Dear Mr Namah,
My father often used to say when I’d interrupt him:
“When I talk to the organ-grinder, I don’t expect the monkey to reply.”
Using this metaphor, PNG would be forgiven if they were getting confused as to who is who in your relationship (alleged) with Sonja Barry Ramoi.
I say “alleged” because while she is busy publicly giving the impression that the Opposition Leader of Papua New Guinea does not sneeze without her say so, you have been especially quiet about her.
All this from a man who the Prime Minister has stated has nothing to offer PNG but his big mouth – and NOW you’re quiet?
Anyway, Ramoi is often seen to write: “I will be advising him…” this – or “I told him to do…” that. Which is all well and good because whoever has given you advice, it’s been spectacularly unsuccessful.
Can you count your MPs on the fingers of one hand yet?
The defamation case by the Prime Minister of Papua New Guinea, Hon Peter O’Neill against Noel Anjo Kolao and Sonja Barry Ramoi in the Waigani courts today (24 April) was adjourned to 20 May for special fixture hearing of interim orders.
The judge deemed that the defence lawyers did not have their case ready and, as such, were ill-prepared to continue.
The order restraining Anjo and Ramoi from making any defamatory remarks against the Prime Minister was to remain in force.
Only Anjo appeared in person, resplendently attired in shiny silver – Ramoi was absent, notwithstanding that the court had ordered her attendance.
An irritated judge lambasted lawyers for the the defence and advised the need for Anjo to be counselled on the meaning of ‘defamation’ particularly on the need for comment to be based on facts.
Asking for clarification on what Anjo was claiming was a factual statement in his alleged defamatory comments, Anjo’s lawyer replied to the judge that they weren’t true.
Counsel for the defence has also filed a motion seeking to remove opposing counsel Tiffany Twivey-Nonggorr for the Prime Minister.
Although citing a ‘conflict of interest’ due to Nonggorr’s alleged critical statements of Sonja Barry Ramoi, the interest presents more like a ‘confluence’ than a ‘conflict’ (both the PM and Counsel have a similar interest). This will also be argued on 20 May at Waigani.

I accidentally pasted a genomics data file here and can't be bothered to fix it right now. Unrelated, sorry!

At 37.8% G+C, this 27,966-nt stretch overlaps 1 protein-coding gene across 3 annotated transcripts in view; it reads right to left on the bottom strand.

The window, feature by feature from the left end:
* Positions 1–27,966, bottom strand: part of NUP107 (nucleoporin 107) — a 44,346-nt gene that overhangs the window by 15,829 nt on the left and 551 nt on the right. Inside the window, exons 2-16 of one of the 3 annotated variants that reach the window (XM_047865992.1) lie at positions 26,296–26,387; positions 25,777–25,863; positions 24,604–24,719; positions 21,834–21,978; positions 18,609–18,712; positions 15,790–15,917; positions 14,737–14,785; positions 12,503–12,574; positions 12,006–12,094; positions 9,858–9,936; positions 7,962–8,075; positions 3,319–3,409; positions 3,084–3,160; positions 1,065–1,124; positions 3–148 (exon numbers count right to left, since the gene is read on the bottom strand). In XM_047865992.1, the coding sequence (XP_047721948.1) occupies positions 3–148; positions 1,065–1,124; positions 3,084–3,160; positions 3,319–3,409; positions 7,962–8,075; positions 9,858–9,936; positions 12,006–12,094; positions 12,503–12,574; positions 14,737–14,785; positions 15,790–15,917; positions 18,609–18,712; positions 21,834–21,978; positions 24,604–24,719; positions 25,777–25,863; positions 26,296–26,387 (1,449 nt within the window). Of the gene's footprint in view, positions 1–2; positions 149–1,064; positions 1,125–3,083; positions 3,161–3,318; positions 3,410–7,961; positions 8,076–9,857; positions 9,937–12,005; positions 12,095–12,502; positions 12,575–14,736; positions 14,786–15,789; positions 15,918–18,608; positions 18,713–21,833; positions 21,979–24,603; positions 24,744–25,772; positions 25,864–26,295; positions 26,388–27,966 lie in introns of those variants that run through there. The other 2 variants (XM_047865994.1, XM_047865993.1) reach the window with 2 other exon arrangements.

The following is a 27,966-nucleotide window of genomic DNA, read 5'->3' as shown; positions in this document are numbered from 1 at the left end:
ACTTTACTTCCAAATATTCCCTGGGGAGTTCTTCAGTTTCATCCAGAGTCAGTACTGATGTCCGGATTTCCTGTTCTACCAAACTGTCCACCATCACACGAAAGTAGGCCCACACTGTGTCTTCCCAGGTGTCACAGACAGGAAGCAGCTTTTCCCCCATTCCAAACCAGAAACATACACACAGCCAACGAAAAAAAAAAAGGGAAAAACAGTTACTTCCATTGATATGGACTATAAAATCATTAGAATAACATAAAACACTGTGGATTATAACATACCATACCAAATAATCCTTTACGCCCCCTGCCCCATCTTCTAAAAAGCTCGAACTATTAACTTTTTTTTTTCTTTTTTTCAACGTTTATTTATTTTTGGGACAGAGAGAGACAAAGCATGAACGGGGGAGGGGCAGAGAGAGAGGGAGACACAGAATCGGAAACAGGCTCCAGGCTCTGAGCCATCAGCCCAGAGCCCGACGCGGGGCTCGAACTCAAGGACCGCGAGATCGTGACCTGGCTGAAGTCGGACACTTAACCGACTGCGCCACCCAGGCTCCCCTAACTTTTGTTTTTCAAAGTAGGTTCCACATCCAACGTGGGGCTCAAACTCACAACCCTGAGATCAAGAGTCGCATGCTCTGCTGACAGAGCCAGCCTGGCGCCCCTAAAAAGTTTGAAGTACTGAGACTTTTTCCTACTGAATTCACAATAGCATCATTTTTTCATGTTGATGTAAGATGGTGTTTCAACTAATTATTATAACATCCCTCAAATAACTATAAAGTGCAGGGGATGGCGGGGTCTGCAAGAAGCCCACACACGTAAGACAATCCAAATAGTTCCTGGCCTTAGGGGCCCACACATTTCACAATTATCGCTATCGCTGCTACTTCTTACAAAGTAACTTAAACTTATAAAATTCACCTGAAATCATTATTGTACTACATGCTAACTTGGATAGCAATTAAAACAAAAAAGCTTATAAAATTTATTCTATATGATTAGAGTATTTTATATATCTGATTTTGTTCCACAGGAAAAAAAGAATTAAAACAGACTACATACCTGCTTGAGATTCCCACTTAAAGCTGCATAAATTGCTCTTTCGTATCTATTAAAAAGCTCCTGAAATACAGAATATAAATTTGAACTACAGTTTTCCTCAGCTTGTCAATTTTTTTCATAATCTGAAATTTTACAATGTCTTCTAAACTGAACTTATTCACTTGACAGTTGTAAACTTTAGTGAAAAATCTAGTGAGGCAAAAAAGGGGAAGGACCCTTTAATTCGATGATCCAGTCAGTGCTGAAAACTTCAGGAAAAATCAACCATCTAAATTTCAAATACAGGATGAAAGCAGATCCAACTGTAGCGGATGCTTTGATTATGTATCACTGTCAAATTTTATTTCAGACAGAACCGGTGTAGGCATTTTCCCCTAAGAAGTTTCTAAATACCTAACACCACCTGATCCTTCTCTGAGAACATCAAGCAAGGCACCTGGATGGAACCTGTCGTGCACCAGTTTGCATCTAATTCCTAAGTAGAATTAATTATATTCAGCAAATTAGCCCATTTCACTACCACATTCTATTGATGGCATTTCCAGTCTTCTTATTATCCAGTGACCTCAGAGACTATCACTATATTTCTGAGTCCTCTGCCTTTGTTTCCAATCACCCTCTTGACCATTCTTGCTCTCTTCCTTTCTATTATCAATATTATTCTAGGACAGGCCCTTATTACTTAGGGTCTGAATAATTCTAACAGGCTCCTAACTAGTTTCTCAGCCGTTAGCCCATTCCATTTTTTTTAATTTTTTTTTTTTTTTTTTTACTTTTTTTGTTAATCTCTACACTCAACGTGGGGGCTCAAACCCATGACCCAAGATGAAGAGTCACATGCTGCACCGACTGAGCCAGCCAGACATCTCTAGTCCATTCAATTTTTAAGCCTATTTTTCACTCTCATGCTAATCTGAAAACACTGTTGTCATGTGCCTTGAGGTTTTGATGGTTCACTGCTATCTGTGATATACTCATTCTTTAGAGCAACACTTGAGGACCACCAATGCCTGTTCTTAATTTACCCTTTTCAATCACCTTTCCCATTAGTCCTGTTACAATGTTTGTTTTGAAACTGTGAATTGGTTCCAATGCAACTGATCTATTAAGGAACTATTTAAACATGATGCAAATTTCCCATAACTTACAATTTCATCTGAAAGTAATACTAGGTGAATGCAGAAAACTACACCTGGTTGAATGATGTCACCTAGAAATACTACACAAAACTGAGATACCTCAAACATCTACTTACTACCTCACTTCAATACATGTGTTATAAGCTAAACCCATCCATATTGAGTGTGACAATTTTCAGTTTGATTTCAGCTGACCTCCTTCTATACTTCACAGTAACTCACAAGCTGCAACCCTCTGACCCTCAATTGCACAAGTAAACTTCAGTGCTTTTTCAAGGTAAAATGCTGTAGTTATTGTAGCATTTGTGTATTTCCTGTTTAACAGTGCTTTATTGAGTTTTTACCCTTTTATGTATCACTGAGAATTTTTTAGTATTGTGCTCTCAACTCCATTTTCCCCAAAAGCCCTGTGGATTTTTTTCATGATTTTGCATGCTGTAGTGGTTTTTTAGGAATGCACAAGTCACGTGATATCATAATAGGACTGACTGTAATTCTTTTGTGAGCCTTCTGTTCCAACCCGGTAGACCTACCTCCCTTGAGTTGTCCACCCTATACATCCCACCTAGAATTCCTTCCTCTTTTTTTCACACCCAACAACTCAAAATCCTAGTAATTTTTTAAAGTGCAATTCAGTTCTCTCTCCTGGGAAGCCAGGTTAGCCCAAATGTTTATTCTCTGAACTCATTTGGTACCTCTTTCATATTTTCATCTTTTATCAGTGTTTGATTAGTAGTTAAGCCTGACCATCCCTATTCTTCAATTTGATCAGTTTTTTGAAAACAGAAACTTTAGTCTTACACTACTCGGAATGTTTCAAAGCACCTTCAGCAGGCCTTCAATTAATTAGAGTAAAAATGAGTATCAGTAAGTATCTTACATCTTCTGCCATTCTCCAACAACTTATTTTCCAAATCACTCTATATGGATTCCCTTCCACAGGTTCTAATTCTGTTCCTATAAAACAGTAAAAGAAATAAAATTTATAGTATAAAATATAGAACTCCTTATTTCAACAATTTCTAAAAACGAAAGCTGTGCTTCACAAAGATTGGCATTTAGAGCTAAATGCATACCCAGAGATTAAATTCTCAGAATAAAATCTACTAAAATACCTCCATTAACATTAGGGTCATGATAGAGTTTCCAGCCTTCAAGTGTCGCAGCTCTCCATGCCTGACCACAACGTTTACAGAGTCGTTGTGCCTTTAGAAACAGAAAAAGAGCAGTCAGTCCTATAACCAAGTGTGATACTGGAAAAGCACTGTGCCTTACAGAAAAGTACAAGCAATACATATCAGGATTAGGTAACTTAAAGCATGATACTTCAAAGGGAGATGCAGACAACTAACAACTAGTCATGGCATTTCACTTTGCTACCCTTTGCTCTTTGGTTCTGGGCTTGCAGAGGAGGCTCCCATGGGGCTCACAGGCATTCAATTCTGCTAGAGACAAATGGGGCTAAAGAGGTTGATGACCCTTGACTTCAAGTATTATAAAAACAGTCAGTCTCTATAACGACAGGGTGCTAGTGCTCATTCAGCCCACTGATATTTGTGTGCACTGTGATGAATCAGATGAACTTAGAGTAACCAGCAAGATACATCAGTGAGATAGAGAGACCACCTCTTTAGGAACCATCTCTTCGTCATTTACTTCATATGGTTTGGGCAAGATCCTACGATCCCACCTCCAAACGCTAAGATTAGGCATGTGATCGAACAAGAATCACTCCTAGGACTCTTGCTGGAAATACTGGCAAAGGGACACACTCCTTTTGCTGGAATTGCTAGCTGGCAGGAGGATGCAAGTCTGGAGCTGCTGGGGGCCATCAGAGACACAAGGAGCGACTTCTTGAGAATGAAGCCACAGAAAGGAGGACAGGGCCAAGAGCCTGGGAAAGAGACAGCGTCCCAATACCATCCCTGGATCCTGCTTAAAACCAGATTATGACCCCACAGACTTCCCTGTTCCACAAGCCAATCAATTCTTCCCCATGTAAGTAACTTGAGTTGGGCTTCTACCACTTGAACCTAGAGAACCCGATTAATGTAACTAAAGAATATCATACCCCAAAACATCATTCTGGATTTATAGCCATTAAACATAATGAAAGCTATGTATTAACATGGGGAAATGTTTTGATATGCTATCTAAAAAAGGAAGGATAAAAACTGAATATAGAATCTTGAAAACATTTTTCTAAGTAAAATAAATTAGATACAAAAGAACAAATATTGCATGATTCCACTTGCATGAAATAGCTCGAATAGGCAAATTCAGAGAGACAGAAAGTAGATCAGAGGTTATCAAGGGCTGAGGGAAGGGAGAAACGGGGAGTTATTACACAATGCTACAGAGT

Apropos to the recent article penned by the Opposition Leader Belden Namah, it’s not useful to merely list the perceived wrongs of the government – most PNGeans would have their own opinions on those matters and be well aware of them.
PNGeans are looking for leadership. The opposition is in no position to provide it. It’s time for positive change
Seven things to consider.
1.The Opposition has been rendered impotent (admitted that in the article.) There is little they can do to oppose any governmental excesses. In other words, PNG, you’re on your own.
2. Whatever you think of the political strategy used to produce that impotence is neither here nor there. The reality remains; as also pointed out in Namah’s article.
3. It was Tokaut Tokstret (Ganjiki D Wayne of Sharp Talk) who once observed that in an organization, people who leave are usually disgruntled with the leader.
4. Namah has failed to attract any MPs to the opposition (except Tiensten – now in prison for corrupt activities, not a desirable fact when your fighting on an ‘anti-corruption platform).
5. On the other hand, Namah and has lost many MPs. Consider: when he was Opposition Leader, prior to the August 2011 coup, he had the support of over 25 MPs – now he can count them on the fingers of one hand. Once again, the reasons, fair or foul, don’t matter – it’s the reality that counts.
6. Namah’s political situation has gone from bad to worse – with the already set precedent, why would it be expected that the rot won’t continue?
7. If we look at global politics, leaders who fail are replaced. Namah ,in any other context, say Australian, would have been replaced as Opposition Leader after the 2012 elections.
With the precedents set, there is no other way for the Opposition to gain efficacy other than to sack the leader and replace him with someone more credible and creditable.